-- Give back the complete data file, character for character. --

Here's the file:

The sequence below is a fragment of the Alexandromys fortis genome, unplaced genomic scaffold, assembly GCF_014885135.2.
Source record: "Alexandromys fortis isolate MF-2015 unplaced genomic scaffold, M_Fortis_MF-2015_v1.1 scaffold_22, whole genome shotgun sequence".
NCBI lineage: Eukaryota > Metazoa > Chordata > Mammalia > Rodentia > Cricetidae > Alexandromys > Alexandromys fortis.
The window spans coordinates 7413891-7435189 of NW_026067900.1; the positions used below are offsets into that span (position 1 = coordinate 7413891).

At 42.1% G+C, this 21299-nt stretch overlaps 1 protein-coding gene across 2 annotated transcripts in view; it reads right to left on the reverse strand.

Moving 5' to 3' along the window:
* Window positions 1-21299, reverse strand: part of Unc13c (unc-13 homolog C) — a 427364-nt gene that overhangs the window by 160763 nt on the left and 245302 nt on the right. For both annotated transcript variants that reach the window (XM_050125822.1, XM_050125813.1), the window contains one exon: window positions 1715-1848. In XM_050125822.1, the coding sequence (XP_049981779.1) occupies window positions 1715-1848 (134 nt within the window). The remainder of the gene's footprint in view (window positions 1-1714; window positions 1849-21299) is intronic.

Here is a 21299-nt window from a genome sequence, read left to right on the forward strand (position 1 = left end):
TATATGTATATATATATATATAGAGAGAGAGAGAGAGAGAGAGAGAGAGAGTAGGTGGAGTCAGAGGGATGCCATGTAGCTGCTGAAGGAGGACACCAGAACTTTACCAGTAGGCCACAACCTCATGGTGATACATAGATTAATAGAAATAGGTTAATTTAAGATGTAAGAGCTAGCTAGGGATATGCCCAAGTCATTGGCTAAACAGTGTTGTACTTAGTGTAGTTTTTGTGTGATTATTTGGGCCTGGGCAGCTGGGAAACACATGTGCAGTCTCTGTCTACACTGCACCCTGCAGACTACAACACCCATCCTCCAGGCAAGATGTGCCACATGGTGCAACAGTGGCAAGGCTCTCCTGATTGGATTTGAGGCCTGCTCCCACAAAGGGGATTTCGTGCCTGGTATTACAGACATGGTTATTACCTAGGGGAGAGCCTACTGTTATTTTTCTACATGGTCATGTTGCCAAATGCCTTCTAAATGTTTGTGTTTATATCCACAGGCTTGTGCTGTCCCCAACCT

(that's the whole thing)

The sequence below is a fragment of the Alexandromys fortis genome, unplaced genomic scaffold, assembly GCF_014885135.2.
Source record: "Alexandromys fortis isolate MF-2015 unplaced genomic scaffold, M_Fortis_MF-2015_v1.1 scaffold_22, whole genome shotgun sequence".
NCBI lineage: Eukaryota > Metazoa > Chordata > Mammalia > Rodentia > Cricetidae > Alexandromys > Alexandromys fortis.
The window spans coordinates 7413891-7435189 of NW_026067900.1; the positions used below are offsets into that span (position 1 = coordinate 7413891).

At 42.1% G+C, this 21299-nt stretch overlaps 1 protein-coding gene across 2 annotated transcripts in view; it reads right to left on the reverse strand.

Moving 5' to 3' along the window:
* Window positions 1-21299, reverse strand: part of Unc13c (unc-13 homolog C) — a 427364-nt gene that overhangs the window by 160763 nt on the left and 245302 nt on the right. For both annotated transcript variants that reach the window (XM_050125822.1, XM_050125813.1), the window contains one exon: window positions 1715-1848. In XM_050125822.1, the coding sequence (XP_049981779.1) occupies window positions 1715-1848 (134 nt within the window). The remainder of the gene's footprint in view (window positions 1-1714; window positions 1849-21299) is intronic.

Here is a 21299-nt window from a genome sequence, read left to right on the forward strand (position 1 = left end):
TATATGTATATATATATATATAGAGAGAGAGAGAGAGAGAGAGAGAGAGAGTAGGTGGAGTCAGAGGGATGCCATGTAGCTGCTGAAGGAGGACACCAGAACTTTACCAGTAGGCCACAACCTCATGGTGATACATAGATTAATAGAAATAGGTTAATTTAAGATGTAAGAGCTAGCTAGGGATATGCCCAAGTCATTGGCTAAACAGTGTTGTACTTAGTGTAGTTTTTGTGTGATTATTTGGGCCTGGGCAGCTGGGAAACACATGTGCAGTCTCTGTCTACACTGCACCCTGCAGACTACAACACCCATCCTCCAGGCAAGATGTGCCACATGGTGCAACAGTGGCAAGGCTCTCCTGATTGGATTTGAGGCCTGCTCCCACAAAGGGGATTTCGTGCCTGGTATTACAGACATGGTTATTACCTAGGGGAGAGCCTACTGTTATTTTTCTACATGGTCATGTTGCCAAATGCCTTCTAAATGTTTGTGTTTATATCCACAGGCTTGTGCTGTCCCCAACCT